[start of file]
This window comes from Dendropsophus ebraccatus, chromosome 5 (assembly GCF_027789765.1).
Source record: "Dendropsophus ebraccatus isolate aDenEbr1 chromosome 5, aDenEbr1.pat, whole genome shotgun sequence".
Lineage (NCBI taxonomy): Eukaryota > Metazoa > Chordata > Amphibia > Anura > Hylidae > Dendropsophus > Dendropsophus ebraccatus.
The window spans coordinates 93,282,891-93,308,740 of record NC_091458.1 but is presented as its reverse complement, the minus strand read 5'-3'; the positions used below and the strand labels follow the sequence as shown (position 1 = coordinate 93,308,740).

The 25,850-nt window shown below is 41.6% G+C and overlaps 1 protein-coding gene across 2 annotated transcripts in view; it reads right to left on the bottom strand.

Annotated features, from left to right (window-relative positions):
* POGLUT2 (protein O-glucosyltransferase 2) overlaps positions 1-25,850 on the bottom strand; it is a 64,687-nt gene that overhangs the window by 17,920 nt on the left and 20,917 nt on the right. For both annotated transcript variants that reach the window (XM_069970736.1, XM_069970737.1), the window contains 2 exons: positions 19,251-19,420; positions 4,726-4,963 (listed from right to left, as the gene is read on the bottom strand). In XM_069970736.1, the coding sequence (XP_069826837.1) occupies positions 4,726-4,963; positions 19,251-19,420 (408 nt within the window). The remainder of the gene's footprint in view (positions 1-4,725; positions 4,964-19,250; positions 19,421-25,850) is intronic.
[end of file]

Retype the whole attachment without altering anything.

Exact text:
This window comes from Dendropsophus ebraccatus, chromosome 5 (assembly GCF_027789765.1).
Source record: "Dendropsophus ebraccatus isolate aDenEbr1 chromosome 5, aDenEbr1.pat, whole genome shotgun sequence".
Lineage (NCBI taxonomy): Eukaryota > Metazoa > Chordata > Amphibia > Anura > Hylidae > Dendropsophus > Dendropsophus ebraccatus.
The window spans coordinates 93,282,891-93,308,740 of record NC_091458.1 but is presented as its reverse complement, the minus strand read 5'-3'; the positions used below and the strand labels follow the sequence as shown (position 1 = coordinate 93,308,740).

The 25,850-nt window shown below is 41.6% G+C and overlaps 1 protein-coding gene across 2 annotated transcripts in view; it reads right to left on the bottom strand.

Annotated features, from left to right (window-relative positions):
* POGLUT2 (protein O-glucosyltransferase 2) overlaps positions 1-25,850 on the bottom strand; it is a 64,687-nt gene that overhangs the window by 17,920 nt on the left and 20,917 nt on the right. For both annotated transcript variants that reach the window (XM_069970736.1, XM_069970737.1), the window contains 2 exons: positions 19,251-19,420; positions 4,726-4,963 (listed from right to left, as the gene is read on the bottom strand). In XM_069970736.1, the coding sequence (XP_069826837.1) occupies positions 4,726-4,963; positions 19,251-19,420 (408 nt within the window). The remainder of the gene's footprint in view (positions 1-4,725; positions 4,964-19,250; positions 19,421-25,850) is intronic.